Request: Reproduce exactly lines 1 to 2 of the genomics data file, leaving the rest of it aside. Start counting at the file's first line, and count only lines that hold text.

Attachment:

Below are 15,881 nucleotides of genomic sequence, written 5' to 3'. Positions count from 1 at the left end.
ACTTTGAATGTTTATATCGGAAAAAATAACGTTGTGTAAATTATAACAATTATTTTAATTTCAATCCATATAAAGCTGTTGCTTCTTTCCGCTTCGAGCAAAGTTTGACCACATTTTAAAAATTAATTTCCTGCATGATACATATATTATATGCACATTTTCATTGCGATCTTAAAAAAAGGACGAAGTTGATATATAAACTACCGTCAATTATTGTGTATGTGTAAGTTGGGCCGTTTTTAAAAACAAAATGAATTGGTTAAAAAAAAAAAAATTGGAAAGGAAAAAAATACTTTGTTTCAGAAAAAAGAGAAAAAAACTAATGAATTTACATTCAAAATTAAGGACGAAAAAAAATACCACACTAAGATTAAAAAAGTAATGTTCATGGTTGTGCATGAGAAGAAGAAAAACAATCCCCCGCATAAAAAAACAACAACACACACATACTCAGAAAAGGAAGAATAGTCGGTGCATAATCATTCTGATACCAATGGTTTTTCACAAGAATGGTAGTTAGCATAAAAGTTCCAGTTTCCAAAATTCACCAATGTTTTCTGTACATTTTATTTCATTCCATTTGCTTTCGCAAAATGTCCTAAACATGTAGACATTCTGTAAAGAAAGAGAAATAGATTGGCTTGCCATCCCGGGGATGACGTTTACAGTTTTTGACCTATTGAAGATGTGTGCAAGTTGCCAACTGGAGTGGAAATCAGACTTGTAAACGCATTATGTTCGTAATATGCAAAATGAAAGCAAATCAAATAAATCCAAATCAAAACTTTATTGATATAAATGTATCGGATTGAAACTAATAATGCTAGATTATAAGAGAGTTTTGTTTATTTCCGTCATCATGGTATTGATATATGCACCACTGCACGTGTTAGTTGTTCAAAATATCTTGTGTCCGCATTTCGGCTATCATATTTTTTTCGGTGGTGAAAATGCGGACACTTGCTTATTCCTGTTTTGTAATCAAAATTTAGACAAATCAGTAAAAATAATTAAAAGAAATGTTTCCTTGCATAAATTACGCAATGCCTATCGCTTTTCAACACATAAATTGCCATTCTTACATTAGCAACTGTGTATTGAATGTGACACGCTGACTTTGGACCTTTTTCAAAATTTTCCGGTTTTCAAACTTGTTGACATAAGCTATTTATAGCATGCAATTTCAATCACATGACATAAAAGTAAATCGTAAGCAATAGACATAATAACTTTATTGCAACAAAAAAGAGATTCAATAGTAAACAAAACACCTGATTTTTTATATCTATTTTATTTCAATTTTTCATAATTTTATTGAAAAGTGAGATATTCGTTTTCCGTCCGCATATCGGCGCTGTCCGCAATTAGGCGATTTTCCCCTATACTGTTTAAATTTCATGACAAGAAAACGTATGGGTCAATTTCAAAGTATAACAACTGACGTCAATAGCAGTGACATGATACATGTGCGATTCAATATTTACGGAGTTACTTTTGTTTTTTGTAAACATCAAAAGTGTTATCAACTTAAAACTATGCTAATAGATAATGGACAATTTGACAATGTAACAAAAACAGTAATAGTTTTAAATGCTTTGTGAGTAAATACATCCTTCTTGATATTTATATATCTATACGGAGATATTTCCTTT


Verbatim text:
Below are 15,881 nucleotides of genomic sequence, written 5' to 3'. Positions count from 1 at the left end.
ACTTTGAATGTTTATATCGGAAAAAATAACGTTGTGTAAATTATAACAATTATTTTAATTTCAATCCATATAAAGCTGTTGCTTCTTTCCGCTTCGAGCAAAGTTTGACCACATTTTAAAAATTAATTTCCTGCATGATACATATATTATATGCACATTTTCATTGCGATCTTAAAAAAAGGACGAAGTTGATATATAAACTACCGTCAATTATTGTGTATGTGTAAGTTGGGCCGTTTTTAAAAACAAAATGAATTGGTTAAAAAAAAAAAAATTGGAAAGGAAAAAAATACTTTGTTTCAGAAAAAAGAGAAAAAAACTAATGAATTTACATTCAAAATTAAGGACGAAAAAAAATACCACACTAAGATTAAAAAAGTAATGTTCATGGTTGTGCATGAGAAGAAGAAAAACAATCCCCCGCATAAAAAAACAACAACACACACATACTCAGAAAAGGAAGAATAGTCGGTGCATAATCATTCTGATACCAATGGTTTTTCACAAGAATGGTAGTTAGCATAAAAGTTCCAGTTTCCAAAATTCACCAATGTTTTCTGTACATTTTATTTCATTCCATTTGCTTTCGCAAAATGTCCTAAACATGTAGACATTCTGTAAAGAAAGAGAAATAGATTGGCTTGCCATCCCGGGGATGACGTTTACAGTTTTTGACCTATTGAAGATGTGTGCAAGTTGCCAACTGGAGTGGAAATCAGACTTGTAAACGCATTATGTTCGTAATATGCAAAATGAAAGCAAATCAAATAAATCCAAATCAAAACTTTATTGATATAAATGTATCGGATTGAAACTAATAATGCTAGATTATAAGAGAGTTTTGTTTATTTCCGTCATCATGGTATTGATATATGCACCACTGCACGTGTTAGTTGTTCAAAATATCTTGTGTCCGCATTTCGGCTATCATATTTTTTTCGGTGGTGAAAATGCGGACACTTGCTTATTCCTGTTTTGTAATCAAAATTTAGACAAATCAGTAAAAATAATTAAAAGAAATGTTTCCTTGCATAAATTACGCAATGCCTATCGCTTTTCAACACATAAATTGCCATTCTTACATTAGCAACTGTGTATTGAATGTGACACGCTGACTTTGGACCTTTTTCAAAATTTTCCGGTTTTCAAACTTGTTGACATAAGCTATTTATAGCATGCAATTTCAATCACATGACATAAAAGTAAATCGTAAGCAATAGACATAATAACTTTATTGCAACAAAAAAGAGATTCAATAGTAAACAAAACACCTGATTTTTTATATCTATTTTATTTCAATTTTTCATAATTTTATTGAAAAGTGAGATATTCGTTTTCCGTCCGCATATCGGCGCTGTCCGCAATTAGGCGATTTTCCCCTATACTGTTTAAATTTCATGACAAGAAAACGTATGGGTCAATTTCAAAGTATAACAACTGACGTCAATAGCAGTGACATGATACATGTGCGATTCAATATTTACGGAGTTACTTTTGTTTTTTGTAAACATCAAAAGTGTTATCAACTTAAAACTATGCTAATAGATAATGGACAATTTGACAATGTAACAAAAACAGTAATAGTTTTAAATGCTTTGTGAGTAAATACATCCTTCTTGATATTTATATATCTATACGGAGATATTTCCTTT